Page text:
At the end of WWI, Romania stood on the winning side. Before the end of 1918, the territories inhabited by Romanians in the Russian and Austro-Hungarian empires had united with the Romanian Kingdom, and the country was awaiting for peace treaties to confirm the new borders. However, the international confirmation of the new Romania did not go that smoothly, and peace was made by a laborious process. The country had to face opposition from allies that leveled accusations at it, which it responded to in kind. The tension reached a point at which the artisan of Romania's joining the war, Liberal politician Ion I. C. Bratianu, left the peace negotiations in a fury over the fact that Romania was not getting all the benefits of the 1916 Convention that had been the basis of it joining the allies in the first place.
We invited historian Ioan Scurtu to summarize the story of the 1919 disputes between Romania and the Allies, France, the UK, Italy, and the US:
“Romania was forced to sign a separate peace treaty with the Central Powers as a result of the fact that Russia had gone out of the war, and Romania was left alone on the Eastern front. But it did sign the peace, as far as documents go, with agreement from its allies. The 1916 Convention granted a lot of advantages to Romania, Ion Bratianu had negotiated very well on its behalf. It was a time when France faced great difficulty on the Western front, and the Russian army had a hard time prevailing in Galicia. And then it was thought the time had come for Romania to intervene to draw away as large a number as possible of German and Austro-Hungarian troops from the two fronts. Considering all this, concessions were made which at the end of the war France started to regret.”
Against the critical situation facing France in 1916, the need for Romania to join the war was itself critical. Ioan Scurtu believes that Romania played its cards right, managing to gain major advantages, and he told us about them:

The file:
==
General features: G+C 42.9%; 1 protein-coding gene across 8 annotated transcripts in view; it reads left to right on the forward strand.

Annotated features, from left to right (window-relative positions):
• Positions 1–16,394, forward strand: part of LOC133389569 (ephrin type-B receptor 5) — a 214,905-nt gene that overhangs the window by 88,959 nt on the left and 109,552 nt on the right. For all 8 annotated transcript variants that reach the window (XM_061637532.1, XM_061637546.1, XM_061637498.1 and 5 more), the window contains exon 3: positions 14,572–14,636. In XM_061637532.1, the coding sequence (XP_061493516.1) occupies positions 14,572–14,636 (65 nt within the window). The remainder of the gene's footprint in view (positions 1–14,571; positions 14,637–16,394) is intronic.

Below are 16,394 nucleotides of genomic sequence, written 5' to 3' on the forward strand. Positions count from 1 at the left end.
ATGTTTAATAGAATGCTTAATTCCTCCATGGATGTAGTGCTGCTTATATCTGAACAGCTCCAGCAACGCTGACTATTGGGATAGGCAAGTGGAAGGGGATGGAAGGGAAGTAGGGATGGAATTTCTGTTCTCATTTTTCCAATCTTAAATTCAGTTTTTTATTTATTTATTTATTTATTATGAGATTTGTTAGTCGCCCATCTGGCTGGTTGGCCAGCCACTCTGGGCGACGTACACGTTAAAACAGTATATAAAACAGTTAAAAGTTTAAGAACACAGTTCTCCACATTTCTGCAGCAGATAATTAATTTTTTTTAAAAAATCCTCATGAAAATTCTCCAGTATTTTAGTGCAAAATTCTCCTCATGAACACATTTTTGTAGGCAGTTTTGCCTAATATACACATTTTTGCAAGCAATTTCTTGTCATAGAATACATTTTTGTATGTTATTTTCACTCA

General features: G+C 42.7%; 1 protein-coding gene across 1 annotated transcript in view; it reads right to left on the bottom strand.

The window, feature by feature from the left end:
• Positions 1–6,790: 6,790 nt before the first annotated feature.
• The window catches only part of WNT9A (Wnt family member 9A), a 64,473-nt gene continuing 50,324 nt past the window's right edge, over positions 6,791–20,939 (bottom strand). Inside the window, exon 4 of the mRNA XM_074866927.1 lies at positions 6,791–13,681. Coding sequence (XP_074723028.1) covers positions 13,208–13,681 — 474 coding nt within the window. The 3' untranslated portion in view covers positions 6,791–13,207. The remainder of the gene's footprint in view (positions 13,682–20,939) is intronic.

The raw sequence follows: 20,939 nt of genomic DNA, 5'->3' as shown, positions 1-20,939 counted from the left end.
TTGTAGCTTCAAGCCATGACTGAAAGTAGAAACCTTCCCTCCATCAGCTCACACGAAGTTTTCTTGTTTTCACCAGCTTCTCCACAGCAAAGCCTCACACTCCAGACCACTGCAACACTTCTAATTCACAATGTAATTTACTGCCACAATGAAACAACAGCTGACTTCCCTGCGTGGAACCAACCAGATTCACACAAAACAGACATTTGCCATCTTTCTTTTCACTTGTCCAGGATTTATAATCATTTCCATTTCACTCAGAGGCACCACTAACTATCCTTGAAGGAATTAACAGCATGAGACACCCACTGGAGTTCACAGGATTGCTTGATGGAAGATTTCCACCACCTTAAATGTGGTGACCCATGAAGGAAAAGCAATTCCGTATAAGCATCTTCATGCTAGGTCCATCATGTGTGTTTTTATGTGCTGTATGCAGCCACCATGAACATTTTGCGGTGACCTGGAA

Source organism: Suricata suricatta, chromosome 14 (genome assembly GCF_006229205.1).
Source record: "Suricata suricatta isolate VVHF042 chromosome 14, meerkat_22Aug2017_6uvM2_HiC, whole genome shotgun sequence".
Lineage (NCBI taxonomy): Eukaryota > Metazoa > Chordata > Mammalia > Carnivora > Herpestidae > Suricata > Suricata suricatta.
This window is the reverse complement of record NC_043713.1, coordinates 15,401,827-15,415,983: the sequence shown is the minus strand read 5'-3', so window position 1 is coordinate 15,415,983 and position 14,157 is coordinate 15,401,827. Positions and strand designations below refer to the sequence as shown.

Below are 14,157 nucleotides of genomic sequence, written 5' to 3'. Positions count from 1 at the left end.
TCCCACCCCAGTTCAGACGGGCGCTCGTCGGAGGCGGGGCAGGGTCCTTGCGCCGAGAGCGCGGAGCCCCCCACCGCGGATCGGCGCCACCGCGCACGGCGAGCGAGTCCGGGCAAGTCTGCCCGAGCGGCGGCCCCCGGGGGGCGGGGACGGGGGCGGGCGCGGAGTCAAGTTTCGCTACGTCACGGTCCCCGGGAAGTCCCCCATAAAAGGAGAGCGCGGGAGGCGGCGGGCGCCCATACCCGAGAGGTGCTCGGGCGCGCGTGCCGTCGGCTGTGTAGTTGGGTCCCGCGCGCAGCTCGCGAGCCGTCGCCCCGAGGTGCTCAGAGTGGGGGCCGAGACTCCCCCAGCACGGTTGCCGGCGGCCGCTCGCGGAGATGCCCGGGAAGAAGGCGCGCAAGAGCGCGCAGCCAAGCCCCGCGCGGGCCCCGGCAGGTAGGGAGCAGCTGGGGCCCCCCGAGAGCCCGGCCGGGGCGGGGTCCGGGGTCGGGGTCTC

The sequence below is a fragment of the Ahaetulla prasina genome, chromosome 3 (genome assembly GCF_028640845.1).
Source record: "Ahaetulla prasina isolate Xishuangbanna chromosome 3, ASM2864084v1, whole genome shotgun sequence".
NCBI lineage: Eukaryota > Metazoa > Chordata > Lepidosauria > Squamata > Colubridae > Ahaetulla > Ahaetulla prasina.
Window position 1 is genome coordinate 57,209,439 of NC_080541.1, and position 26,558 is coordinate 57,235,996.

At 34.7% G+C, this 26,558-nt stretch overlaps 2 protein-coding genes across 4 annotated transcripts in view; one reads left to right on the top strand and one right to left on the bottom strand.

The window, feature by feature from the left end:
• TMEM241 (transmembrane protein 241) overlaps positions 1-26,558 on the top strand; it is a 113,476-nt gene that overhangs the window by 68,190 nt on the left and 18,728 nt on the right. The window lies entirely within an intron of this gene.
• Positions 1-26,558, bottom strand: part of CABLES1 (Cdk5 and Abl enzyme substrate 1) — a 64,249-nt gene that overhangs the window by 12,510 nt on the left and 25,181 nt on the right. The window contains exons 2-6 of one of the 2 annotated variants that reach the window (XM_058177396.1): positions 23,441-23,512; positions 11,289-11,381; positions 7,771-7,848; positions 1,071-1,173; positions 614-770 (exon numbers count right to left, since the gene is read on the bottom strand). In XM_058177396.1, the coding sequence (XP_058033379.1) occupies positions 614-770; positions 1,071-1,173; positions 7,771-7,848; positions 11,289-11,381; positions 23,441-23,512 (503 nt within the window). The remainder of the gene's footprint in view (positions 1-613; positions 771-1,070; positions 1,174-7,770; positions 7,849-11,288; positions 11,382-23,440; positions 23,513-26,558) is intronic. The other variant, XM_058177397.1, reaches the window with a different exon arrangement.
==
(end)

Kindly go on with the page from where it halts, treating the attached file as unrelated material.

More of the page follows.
“The first order of business was the northern border, which Bratianu drew with extraordinary pedantry. He specified the course of the border by naming each hill, river, village, and so on, so that when the peace conference would set the border things would be settled. This border went on the Tisza river down to its confluence with the Danube, which annoyed Serbia, which claimed in its turn that this was way too close to Belgrade, withing range of a cannon strike, and that it had to have a buffer, even though Romania had committed to not militarize that border.”
The Paris Peace Conference started in January 1919, and Romania went there to get its due. However, interests were at play, and compromises were to be made as a result. Here is Ioan Scurtu again:
“There were big differences between the four great parties, the President of the US, the prime ministers of the UK, France, and Italy, and Ion Bratianu, who believed, based on the provisions of the Convention of August 4, 1916, that signatory states would be granted equal standing at the peace conference. However, at the peace conference a supreme council had been set up that had decided that member states would have unlimited status, while the others, including Romania, had been relegated to limited status. Based on the fact that President Wilson was militating for equality among states, for democracy and democratic settlement of disputes among states, Bratianu insisted that Romania be treated on equal footing. However, Wilson himself rebuffed that, telling him at the conference that each state was equal to its military might.”
Bratianu himself had to step back his intransigence. His successor, Alexandru Vaida Voievod, came to sign the treaties that endorsed Greater Romania. Here is Ioan Scurtu once again:
“It was not possible for a small country, with territorial claims, which had to gain its union through treaties, to claim equality with the US, France, Great Britain, and Italy. Even Bratianu realized that, and left Alexandru Vaida Voievod in charge of the Romanian delegation, after advising him to become a Free Mason. Bratianu had found out that many decisions were made in the dead of night by the brothers. He was not privy to that, since he was not a member of any Free Mason organization. Vaida, however, was malleable, and realized he didn't have a choice. Vaida explained in Parliament that he had stumbled into a pit and had dragged Romania along, but his feeling was that the delegations of the Allies were in the same pit.”
Romania eventually obtained recognition for the union of Bukovina and Romania by treaty with Austria, the recognition of the union of Transylvania and Romania, and the union with two thirds of Banat by treaty with Hungary, which were its demands in the first place.